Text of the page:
If you’ve ever asked, “Were you born in a barn?”, open window detection is for you. Sometimes called window mode, the feature detects the sudden change in temperature in a room when a door or window is opened, and shuts off the heat. You can often configure how long the effect lasts, but the idea is to prevent the energy wasted when you allow warm air to escape. This technology is particularly effective if you have a heating system with Smart Radiator Valves, such as Honeywell Evohome, as window detection will just affect a single room, rather than turning the heating off everywhere.
Just like a conventional heating controller, most smart thermostats work on a schedule. This can either be one you’ve programmed yourself, or a ‘learned’ schedule based on the way you want the house heated – such as with Nest Learning Thermostats. Where a conventional programmer will slavishly follow your schedule, however, a smart thermostat uses features like geolocation and weather compensation to improve it, often saving you money and keeping you more comfortable.
All smart thermostats contain at least one sensor, detecting air temperature. Some – such as Tado – also sense humidity. While that’s not necessary for the basics, it could be a useful addition if you’re interested in the health and freshness of your home.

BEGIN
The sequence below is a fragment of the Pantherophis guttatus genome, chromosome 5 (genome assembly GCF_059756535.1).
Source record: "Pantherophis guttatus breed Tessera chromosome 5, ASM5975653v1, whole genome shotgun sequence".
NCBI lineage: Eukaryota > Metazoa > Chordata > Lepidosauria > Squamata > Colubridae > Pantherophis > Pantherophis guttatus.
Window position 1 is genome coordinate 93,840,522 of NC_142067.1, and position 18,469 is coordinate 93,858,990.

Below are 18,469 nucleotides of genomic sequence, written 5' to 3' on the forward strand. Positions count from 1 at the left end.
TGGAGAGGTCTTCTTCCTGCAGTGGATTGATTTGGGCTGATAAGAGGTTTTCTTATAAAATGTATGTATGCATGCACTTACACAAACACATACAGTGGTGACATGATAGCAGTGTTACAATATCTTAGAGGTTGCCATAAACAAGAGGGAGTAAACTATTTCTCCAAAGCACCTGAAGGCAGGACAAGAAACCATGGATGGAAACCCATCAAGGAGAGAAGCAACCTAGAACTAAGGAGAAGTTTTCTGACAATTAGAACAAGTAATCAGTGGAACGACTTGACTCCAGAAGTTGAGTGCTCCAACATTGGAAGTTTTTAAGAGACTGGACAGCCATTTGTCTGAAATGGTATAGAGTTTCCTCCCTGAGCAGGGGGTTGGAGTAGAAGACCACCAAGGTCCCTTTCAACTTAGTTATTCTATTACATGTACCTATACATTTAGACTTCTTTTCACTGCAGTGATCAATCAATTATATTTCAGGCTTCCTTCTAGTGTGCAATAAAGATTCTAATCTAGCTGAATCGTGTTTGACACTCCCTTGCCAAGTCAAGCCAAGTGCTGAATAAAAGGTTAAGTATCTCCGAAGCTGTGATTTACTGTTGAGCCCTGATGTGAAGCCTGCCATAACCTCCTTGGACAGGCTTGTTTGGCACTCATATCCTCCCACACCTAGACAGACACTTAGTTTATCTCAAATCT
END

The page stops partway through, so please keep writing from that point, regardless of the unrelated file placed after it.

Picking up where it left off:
If you’re reading this, you’ve probably already got a good idea of what a smart thermostat is. While their features vary, a smart thermostat generally uses cloud-based intelligence to manage your heating more efficiently than traditional programmers and thermostats. Most systems control your central heating by replacing your hall thermostat or programmer, but some – like Honeywell Evohome or Tado – can be expanded with additional rooms, hot water and radiator control. Check out our guide on how to save money with a smart thermostat.
A smart thermostatic radiator valve (TRV) extends control over your heating down to individual radiators. In most cases, the smart thermostat replaces the head on an existing TRV, so provided you already have TRVs you can fit the smart upgrade yourself. Once fitted, smart TRVs communicate with the main smart thermostat, letting it know when the room they’re in is falling below the desired temperature. The main smart thermostat can fire up the heating, and the smart TRV opens to allow hot water into the radiator.
Smart TRVs give you maximum control over your heating, but to get the most from them you’ll need to fit one to every radiator on a heating circuit. Otherwise, when one smart TRV calls for heat, all the radiators will get warm. With a smart TRV on every radiator you can, for example, heat just your home office during the day, your lounge in the evening, and your bedrooms at night.
Weather compensation uses weather data to adjust how your heating performs. For example, if a sunny spring day follows an overnight frost, a conventional system might heat powerfully in the morning, only for the home to become too hot in the afternoon. Weather compensation considers the forecasted temperature and cloud cover, and understands the need to scale back the heating in the morning. The end result is that you save money, and your home stays comfortable in the afternoon.